DCSIMG

Breaking the Army’s taboo

Sgt Rick Clement.

Sgt Rick Clement.

Rick Clement gazes at the khaki Army helmet he was wearing when, nearly four years ago, he stepped on a landmine leading a foot patrol in the Helmand Province of Afghanistan.

There is not a scratch on it, save for a few specks of red dust, the residue from the explosion when he suffered appalling injuries while serving as a platoon sergeant in the Duke of Lancaster’s Regiment.

Rick had both legs blown off by the improvised incendiary device, and almost lost his right arm. Doctors said the injuries were among the worst they had seen.

“I shouldn’t be alive, it is a miracle I’m still here,” he said. “I died twice on the aeroplane from Camp Bastion to England.

“I suffered two cardiac arrests and the medics had to resuscitate me.

“The surgeons said that if it had happened a year earlier I wouldn’t have survived because front-line surgery techniques have developed so much.”

Rick harbours no animosity towards the people who planted the bomb and nearly claimed his life at the height of the conflict in Afghanistan.

“I’m sure I spoke to the man, woman or child who buried the bomb I stepped on,” he said.

“I can understand why they do it and in the same situation I might have done the same for my family, particularly if somebody was threatening them.

“The person who planted that bomb would have been threatened or paid a lot of money by the Taliban, which when you are very poor and need money to feed your family is a temptation.

“The ordinary folk are not pulling the trigger, they are just putting something in the ground.

“I don’t feel any bitterness towards them – there was probably a very good reason why he or she did it.

“We’d go out on patrol and give Kinder eggs to the children and we did our best to make their world a better place to live in.

“I’ve nothing against the people of Afghanistan.”

Despite his injuries, Rick demonstrated incredible determination and began to regain his independence, mastering a wheelchair and learning to drive again.

Rick says he now wants to spare comrades the heartbreak of being unable to father children, and would like the Ministry of Defence to introduce a system allowing soldiers to provide sperm samples before going to war zones so they are still able to have children if the worst happens.

At present, few store a sample because the fees charged by private fertility clinics are beyond the means of most young soldiers, and many find the subject embarrassing.

“I don’t want others to suffer like me,” he said.

“My mates carried me on to a Chinook helicopter and they say that on the flight back to the base, while I was lying on a stretcher, I was groping at my crotch, reaching down there and trying to feel something, just to assure myself.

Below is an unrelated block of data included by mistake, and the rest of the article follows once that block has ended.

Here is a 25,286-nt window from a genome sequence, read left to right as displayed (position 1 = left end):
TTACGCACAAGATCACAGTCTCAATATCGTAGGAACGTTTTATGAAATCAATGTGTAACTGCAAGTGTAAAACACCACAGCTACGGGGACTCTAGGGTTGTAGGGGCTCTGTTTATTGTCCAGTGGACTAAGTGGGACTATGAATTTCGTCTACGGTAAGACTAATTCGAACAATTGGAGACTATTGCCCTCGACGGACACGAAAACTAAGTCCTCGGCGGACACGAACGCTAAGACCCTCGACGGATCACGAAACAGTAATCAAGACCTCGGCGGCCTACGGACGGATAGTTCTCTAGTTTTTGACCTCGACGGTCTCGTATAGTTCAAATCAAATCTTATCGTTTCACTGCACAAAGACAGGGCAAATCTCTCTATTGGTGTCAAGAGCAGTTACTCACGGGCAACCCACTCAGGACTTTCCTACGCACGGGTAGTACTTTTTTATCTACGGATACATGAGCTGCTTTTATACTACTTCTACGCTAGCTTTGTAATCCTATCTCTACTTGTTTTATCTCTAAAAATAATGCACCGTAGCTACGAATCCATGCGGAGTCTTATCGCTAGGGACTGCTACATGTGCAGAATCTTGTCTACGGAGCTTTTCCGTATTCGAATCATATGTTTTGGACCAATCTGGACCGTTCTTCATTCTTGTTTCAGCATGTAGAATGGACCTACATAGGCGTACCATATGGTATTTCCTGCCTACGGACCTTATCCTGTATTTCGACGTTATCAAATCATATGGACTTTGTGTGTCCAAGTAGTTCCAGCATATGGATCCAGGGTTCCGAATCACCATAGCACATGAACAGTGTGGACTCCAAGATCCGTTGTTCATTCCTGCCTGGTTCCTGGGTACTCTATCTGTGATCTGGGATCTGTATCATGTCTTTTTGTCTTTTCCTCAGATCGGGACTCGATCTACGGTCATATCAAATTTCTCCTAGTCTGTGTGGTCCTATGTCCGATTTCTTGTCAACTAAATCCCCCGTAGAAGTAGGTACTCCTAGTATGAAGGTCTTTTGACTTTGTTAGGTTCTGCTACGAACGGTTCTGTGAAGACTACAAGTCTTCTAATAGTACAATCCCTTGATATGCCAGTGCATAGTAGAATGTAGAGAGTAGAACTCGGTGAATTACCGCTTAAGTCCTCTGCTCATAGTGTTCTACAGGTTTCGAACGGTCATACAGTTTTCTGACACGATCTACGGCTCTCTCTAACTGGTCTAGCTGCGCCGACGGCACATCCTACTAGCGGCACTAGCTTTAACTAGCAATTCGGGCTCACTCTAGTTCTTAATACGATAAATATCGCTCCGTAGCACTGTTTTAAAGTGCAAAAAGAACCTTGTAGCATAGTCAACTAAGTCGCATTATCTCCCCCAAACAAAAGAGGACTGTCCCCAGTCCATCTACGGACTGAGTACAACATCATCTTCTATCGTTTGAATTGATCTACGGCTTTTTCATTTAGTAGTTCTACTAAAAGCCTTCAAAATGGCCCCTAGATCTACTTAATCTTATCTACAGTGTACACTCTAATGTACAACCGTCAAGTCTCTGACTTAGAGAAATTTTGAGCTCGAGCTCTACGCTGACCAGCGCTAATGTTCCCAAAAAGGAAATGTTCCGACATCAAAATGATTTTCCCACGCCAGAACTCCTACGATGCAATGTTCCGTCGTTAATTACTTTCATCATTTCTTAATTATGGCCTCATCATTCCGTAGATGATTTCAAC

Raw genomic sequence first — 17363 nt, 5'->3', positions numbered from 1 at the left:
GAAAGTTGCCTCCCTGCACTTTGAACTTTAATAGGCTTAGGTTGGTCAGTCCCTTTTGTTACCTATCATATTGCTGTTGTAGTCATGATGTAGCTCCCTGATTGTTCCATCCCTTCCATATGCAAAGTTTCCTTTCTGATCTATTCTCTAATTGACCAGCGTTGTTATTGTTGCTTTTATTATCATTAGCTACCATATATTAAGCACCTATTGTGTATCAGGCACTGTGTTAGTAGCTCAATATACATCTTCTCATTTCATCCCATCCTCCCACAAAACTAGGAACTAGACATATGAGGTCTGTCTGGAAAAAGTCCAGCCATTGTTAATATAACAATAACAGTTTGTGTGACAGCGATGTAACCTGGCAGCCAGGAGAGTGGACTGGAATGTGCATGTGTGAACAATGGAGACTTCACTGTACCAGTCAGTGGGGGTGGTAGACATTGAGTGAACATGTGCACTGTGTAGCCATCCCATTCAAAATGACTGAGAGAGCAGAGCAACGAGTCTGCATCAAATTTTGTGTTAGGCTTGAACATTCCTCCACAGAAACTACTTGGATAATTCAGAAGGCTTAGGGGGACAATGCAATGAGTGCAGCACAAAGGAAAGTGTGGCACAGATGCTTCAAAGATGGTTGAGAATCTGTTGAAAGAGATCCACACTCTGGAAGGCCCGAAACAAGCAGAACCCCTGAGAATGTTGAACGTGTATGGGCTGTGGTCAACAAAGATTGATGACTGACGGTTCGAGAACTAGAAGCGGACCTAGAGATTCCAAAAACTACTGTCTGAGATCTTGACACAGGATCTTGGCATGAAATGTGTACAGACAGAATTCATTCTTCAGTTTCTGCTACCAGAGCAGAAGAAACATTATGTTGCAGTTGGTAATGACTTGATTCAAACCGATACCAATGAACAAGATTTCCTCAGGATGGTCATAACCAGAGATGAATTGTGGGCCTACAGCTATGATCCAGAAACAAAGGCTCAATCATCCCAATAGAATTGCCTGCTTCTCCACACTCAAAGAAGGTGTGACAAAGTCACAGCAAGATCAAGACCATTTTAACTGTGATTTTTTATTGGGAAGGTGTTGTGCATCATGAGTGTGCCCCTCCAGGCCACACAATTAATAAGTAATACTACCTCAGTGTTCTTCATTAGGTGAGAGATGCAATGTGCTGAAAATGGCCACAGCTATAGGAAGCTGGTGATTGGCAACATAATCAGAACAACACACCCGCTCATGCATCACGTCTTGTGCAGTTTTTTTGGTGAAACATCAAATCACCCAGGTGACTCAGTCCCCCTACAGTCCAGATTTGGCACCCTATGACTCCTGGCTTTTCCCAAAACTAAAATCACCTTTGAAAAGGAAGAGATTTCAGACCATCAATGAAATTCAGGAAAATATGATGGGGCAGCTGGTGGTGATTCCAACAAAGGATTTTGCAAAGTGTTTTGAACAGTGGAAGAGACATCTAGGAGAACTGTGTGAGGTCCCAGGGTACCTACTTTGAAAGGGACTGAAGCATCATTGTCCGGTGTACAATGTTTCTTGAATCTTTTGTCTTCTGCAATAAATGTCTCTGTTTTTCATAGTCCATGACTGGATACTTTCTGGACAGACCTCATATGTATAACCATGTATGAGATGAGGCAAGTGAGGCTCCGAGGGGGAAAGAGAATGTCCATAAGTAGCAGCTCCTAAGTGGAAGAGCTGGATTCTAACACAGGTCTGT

“A soldier said I’d lost my legs but he didn’t mention my testicles; it is like a taboo in the Army that you don’t talk about that.”

The medics put him to sleep at Camp Bastion and when he woke up from a coma in hospital three weeks later he was told he would never be able to have children.

It is a hugely difficult subject for any man to talk about, but the 34-year-old has taken the courageous step of going public, and after his marriage split from wife Leanne.

“Leanne was lovely, she really was.

“Our wedding day was like a perfect dream, a celebration of being alive, because the doctors said I should have been dead.

“But what happened changed the dynamics of our relationship.

“It was only later down the line when I was a lot better, when there was time to sit down and think, that we realised too many things had changed.

“It is hard for me talk about, you know.

“Do you really want to admit to the world that your genitals were destroyed and you can’t have kids? I’ve brought the issue out into the open, and I’m very proud of that.”

The diaries, written by Leanne, provide a record of Rick’s struggle and his true grit and bravery.

“I wanted to read them, to understand what they had all gone through,” he says.

“I’ll always keep it, along with the letters and cards I received.

“I got a couple of letters from Sir Alex Ferguson, and if I had died all those people would have been at my funeral and that means a heck of a lot.”

Despite his suffering, it was reported Rick received just £57,950 from the Armed Forces Compensation Scheme.

“I’m glad to get a pension from the Army and for the incredible support I’ve received from my regiment.”

But for many months it was his own family who nursed and nurtured and looked after him during those dark days in hospital as they picked up the pieces of a badly broken life.

“Part of me wanted to hide. There came a point when I felt I was in people’s ways in shops and other places.

“I struggled to snap out of that and I had to give myself a bit of a talking to.

“Then over a couple of weeks something clicked and I decided it’s not going to stop me shopping and going out.

“And when I did just that I understood I wasn’t in the way. In fact, people wanted to speak to me, some even cried.

“A couple of the lads were killed, so I owe it to them to get out of bed every day with a smile and carry on enjoying life.

“People might think I’m brave – but I disagree. I was just a soldier doing a job. That’s the way I’ll always see it.”

Rick’s charity – A Soldier’s Journey - has raised £100,000. All donations will go to Blesma (British Limbless Ex-Servicemen’s Association), SSAFA (Soldiers, Sailors and Airmen Families Association), Army Benevolent Fund and Help for Heroes.

See www.a-soldiers-journey.co.uk

 

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